By Christine Kern, contributing writer
Highmark Health’s VITAL Innovation Program and AHN bring capability to the Pittsburgh market.
Peripheral Artery Disease, or PAD, is a disease in which plaque builds up in the arteries that carry blood to the head, organs, and limbs. While it is most common in the legs, it can also attack the arteries that take blood from the heart to the head, arms, kidneys, and stomach, making it a serious and often life-threatening condition. The condition affects nearly 20 million adults annually in the United States.
Now, a team of cardiovascular surgeons at Allegheny General Hospital (AGH), part of Allegheny Health Network (AHN), has become the first in the region to use new technology to provide relief for people suffering from peripheral artery disease (PAD). Together, Highmark Health’s VITAL Innovation Program and AHN have introduced the technology to the Pittsburgh market.
Until recently, treatment of PAD relied on the use of X-ray and a touch-and-feel approach by physicians to guide their way through the arteries to the area of obstruction. The approach developed by Highmark Health’s VITAL Innovation Program and AHN uses an advanced imaging tool called optical coherence tomography (OCT), developed by California-based Avinger, allowing physicians to navigate through arteries more effectively and safely to remove blockages and achieve the best possible outcome for the patient.
“Previously, the way we treated PAD with catheters was a bit like driving down your street in the dark,” said Satish C. Muluk, MD, Director of the Division of Vascular Surgery and Vice Chair of the Department of Thoracic and Cardiovascular Surgery at AHN. “You might know where you’re going, but you can’t see everything along the way. Using Ocelot and Pantheris, however, is like turning on the headlights.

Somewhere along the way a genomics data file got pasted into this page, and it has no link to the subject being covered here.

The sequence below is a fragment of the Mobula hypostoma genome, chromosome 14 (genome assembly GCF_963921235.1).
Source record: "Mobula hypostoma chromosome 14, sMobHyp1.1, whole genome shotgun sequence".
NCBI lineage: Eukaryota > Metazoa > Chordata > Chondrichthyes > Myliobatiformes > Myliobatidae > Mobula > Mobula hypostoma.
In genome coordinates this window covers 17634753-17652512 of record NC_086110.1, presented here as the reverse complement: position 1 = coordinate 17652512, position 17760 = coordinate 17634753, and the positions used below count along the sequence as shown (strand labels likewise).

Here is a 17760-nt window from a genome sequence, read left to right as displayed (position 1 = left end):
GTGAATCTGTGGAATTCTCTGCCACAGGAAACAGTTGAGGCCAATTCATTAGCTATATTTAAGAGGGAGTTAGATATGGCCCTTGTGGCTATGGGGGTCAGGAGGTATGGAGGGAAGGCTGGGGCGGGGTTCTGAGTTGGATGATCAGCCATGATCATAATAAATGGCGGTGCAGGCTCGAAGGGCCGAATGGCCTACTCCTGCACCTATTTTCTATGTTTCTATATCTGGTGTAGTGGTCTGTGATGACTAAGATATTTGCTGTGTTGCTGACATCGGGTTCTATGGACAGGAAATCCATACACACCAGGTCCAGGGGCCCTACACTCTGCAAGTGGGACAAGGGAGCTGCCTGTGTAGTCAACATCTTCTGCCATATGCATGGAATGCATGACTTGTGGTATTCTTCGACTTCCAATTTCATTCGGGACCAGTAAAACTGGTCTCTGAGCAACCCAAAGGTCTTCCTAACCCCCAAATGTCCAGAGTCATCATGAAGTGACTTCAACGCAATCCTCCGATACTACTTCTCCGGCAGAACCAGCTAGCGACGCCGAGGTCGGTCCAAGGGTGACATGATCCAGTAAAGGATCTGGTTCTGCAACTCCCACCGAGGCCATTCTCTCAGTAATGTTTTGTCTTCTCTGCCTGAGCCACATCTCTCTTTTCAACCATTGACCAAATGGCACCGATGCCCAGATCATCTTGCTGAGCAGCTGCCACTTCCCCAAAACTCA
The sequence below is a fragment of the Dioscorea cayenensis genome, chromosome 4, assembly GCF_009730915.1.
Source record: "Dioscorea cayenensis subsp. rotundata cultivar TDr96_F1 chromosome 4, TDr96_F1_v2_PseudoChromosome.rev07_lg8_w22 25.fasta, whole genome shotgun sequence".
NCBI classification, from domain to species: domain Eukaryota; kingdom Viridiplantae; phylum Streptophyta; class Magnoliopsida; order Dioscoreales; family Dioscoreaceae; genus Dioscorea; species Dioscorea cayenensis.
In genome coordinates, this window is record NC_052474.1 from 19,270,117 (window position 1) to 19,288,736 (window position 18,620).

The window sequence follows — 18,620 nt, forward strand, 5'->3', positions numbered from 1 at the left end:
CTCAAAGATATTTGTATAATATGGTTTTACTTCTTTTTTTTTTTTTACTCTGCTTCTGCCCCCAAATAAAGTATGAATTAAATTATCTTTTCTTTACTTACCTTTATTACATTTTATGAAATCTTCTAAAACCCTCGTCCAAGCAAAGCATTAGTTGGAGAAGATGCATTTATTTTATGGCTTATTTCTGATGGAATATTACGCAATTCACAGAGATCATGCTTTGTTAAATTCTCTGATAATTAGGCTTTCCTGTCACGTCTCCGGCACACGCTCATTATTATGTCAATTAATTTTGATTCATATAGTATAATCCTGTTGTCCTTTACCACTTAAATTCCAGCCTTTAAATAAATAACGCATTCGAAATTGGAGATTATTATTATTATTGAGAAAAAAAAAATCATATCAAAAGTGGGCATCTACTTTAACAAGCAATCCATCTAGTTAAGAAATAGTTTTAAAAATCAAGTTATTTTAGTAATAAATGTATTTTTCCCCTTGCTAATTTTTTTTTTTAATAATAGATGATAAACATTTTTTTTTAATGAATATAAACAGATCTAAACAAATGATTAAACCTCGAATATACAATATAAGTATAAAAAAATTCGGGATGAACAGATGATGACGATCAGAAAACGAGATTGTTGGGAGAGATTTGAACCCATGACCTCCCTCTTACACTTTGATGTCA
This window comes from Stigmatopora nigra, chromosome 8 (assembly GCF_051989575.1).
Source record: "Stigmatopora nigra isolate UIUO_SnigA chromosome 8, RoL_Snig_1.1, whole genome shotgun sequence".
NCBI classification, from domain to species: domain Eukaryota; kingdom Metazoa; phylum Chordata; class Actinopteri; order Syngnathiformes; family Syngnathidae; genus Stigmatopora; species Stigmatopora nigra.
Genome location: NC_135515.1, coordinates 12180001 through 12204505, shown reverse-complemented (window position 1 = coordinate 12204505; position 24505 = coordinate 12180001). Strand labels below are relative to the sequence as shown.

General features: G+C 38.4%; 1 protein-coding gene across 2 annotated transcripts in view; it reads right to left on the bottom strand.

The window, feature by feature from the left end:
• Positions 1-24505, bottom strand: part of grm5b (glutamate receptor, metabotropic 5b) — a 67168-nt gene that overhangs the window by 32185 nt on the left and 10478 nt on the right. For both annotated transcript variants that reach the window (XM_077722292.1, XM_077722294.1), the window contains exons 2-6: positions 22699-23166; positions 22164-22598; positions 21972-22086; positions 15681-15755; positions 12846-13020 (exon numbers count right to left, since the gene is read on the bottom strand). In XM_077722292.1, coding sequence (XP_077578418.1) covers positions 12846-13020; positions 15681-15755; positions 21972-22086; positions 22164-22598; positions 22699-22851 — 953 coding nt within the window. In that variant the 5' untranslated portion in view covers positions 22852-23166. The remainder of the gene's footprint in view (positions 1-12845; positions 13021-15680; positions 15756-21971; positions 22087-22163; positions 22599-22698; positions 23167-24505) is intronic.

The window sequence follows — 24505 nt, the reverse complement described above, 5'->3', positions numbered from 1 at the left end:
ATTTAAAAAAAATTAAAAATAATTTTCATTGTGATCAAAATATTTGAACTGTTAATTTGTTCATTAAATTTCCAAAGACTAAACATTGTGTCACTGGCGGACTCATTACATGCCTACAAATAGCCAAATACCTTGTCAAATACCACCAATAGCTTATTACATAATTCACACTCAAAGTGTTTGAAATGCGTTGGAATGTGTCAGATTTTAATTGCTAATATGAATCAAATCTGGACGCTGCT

“We now have the ability to clearly see our way through the artery. This means there is less risk of damaging the artery walls, which can lead to an aggressive healing-and-scarring process that increases the risk of restenosis, or a re-narrowing of the artery after treatment.”
Physicians use recently FDA-approved Pantheris to see and remove plaque simultaneously during an atherectomy, a minimally invasive procedure that involves cutting plaque away from the artery and clearing it to restore blood flow. To clear a complete blockage of the artery, known as a chronic total occlusion (CTO often common in older patients, AGH vascular surgeons can now use the Ocelot catheter.
“We’ve successfully treated CTOs with the Ocelot catheter that we otherwise would not have been able to manage interventionally,” said Bart Chess, MD, an AGH vascular surgeon. “With some patients, we will use the Ocelot catheter in conjunction with Pantheris. If there is not a total blockage, then we may only need to use Pantheris.”
A 130-patient clinical trial of the Pantheris device demonstrated a vessel restenosis rate of only 8 percent and no vessel perforation, clinically significant dissection or late aneurysm.